I hope the destinations open up again. The Emporium could be a beautiful marina. The Lodge was a critical destination year round – a bar is critical, the restaurant was great. We used to hold events there. It was also a destination for snowmobiles. They also provided boat storage.

I don’t want things to get any worse here for businesses. I want the HUB to be a huge success – it will be a real community center. We built something great and I hope it flourishes.

One thing to say to future people…

Enjoy it the way it is, don’t try to modernize it. What’s nice about Cranberry is you can still be alone in wilderness…. don’t ruin the wild nature of Cranberry. Leave your city and suburb notions of place back there. Cranberry is special. Leave it that way.

Photo at top: Ed Kipp installing the sidewalk at the HUB. Photo provided by Susan Sweeney Smith.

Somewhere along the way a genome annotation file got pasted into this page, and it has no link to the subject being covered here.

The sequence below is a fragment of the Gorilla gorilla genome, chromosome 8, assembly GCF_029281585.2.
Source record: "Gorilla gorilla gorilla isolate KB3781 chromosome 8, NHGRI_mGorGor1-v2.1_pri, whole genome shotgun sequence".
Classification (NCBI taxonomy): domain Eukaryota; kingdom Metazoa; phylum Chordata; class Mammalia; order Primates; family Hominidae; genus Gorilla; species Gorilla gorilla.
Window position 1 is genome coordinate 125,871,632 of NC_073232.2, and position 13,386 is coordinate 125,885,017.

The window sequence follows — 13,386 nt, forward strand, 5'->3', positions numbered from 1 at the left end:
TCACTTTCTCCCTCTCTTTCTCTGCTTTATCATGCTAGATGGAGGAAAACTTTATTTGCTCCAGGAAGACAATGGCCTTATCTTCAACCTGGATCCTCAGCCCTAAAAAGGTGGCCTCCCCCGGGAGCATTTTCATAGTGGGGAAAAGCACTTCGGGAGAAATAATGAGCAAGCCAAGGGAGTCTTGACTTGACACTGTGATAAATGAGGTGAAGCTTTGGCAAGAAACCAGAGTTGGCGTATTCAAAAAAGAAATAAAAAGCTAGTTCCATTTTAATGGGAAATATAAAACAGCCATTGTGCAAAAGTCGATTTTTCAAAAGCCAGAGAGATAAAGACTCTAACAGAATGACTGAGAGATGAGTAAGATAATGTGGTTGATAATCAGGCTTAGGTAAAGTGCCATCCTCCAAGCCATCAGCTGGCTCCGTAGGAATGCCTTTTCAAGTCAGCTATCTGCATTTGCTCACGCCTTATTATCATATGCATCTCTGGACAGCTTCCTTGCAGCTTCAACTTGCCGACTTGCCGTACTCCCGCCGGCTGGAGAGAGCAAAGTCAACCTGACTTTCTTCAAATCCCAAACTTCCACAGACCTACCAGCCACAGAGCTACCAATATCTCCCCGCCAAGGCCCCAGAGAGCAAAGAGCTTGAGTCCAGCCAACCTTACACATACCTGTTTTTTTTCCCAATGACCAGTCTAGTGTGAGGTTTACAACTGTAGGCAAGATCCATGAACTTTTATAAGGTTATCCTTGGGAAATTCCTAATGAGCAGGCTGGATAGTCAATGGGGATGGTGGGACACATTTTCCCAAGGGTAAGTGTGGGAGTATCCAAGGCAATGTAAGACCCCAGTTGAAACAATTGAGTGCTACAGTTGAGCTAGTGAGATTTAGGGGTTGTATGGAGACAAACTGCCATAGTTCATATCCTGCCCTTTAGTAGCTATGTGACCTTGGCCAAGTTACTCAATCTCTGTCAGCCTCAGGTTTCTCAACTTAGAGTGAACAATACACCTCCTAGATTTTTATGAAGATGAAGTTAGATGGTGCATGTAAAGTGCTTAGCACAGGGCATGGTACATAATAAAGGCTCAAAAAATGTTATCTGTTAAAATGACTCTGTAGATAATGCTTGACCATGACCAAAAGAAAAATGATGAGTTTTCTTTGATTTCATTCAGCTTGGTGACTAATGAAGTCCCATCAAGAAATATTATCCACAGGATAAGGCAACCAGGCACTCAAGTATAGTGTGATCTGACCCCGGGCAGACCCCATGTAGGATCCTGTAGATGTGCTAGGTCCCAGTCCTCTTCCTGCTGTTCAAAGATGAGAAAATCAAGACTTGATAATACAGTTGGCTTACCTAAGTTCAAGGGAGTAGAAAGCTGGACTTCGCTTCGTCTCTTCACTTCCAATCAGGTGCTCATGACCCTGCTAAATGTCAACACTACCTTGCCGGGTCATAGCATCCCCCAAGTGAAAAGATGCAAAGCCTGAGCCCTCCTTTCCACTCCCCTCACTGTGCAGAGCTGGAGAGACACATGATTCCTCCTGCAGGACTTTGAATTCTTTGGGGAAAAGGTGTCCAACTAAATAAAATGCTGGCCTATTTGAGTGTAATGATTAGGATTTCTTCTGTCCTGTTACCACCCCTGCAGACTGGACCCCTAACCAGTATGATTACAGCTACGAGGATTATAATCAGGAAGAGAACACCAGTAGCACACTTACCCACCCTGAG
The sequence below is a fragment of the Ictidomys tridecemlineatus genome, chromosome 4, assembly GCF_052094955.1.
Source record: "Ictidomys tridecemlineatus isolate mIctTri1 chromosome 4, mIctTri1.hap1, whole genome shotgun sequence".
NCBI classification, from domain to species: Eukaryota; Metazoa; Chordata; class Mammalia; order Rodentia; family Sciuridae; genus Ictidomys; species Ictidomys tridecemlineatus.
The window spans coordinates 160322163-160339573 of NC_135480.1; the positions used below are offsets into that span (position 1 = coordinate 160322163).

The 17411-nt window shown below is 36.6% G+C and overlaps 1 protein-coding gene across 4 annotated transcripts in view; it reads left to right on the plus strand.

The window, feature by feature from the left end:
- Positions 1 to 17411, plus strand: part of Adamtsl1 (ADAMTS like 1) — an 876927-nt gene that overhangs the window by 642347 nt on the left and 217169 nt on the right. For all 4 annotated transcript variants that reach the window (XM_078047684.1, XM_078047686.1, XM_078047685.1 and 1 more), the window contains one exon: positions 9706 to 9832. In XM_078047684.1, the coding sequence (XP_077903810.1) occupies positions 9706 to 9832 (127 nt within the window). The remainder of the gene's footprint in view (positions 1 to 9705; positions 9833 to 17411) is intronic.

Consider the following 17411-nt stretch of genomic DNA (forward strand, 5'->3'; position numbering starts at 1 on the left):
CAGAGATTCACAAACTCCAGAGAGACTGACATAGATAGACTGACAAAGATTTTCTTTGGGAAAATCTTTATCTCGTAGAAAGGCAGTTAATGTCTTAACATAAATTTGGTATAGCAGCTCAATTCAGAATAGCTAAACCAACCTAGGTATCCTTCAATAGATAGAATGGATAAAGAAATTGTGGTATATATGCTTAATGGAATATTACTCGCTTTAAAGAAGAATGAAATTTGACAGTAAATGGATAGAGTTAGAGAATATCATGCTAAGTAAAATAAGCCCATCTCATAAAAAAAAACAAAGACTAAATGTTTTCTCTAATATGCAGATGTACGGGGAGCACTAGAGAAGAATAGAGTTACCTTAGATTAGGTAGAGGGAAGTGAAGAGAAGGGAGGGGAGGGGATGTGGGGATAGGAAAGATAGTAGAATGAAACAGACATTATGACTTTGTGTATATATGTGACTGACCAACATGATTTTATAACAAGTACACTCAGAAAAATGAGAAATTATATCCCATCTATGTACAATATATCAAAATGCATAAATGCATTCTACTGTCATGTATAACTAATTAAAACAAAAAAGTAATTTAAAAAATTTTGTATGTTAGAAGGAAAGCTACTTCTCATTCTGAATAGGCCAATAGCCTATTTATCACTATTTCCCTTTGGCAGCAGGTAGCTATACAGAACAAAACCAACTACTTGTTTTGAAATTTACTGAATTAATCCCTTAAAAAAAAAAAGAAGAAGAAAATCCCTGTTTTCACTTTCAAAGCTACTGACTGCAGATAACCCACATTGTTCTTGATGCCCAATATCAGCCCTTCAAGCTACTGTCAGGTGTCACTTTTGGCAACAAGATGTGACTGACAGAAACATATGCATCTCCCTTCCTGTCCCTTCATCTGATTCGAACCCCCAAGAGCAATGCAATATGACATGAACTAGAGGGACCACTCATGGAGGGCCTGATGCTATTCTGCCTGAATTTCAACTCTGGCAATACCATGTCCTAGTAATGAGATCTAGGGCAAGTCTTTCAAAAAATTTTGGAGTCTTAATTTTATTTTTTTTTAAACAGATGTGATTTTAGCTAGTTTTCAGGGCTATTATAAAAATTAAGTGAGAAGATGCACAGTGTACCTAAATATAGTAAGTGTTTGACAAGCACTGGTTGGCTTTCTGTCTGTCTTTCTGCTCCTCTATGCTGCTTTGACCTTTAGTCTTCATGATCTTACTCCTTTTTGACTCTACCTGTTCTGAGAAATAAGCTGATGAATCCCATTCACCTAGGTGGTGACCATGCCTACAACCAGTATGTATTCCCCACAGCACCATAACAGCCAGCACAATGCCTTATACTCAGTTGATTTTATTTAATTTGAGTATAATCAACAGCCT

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Susan Sweeney Smith grew up in Peru, NY and is a 28 year resident of Cranberry Lake. She raised kids and donkeys and dogs and cats in the hamlet. During her professional career she worked in philanthropy and community relations for North Country Public Radio, SUNY Potsdam and supported a host of smaller nfp’s in the region with their philanthropic projects. Today, she’s a community volunteer who believes in Cranberry Lake magic. You can find her writing at https://www.cranberryblog.org/

6 Responses

  1. Joseph DeMart says:

    Hi Susan,
    Nice work. Ed does well pointing out all the venues we lost, the businesses which made Cranberry Lake a robust destination. Has anyone conducted a study focused on ‘what went wrong’ The discovery of the study may be helpful to other ADK communities which are trying to prevent decline . I believe Cranberry was hit by the perfect storm. However, we all wished for yesterday to return, without knowing what actually happened. Thank you for featuring the citizens who make a difference.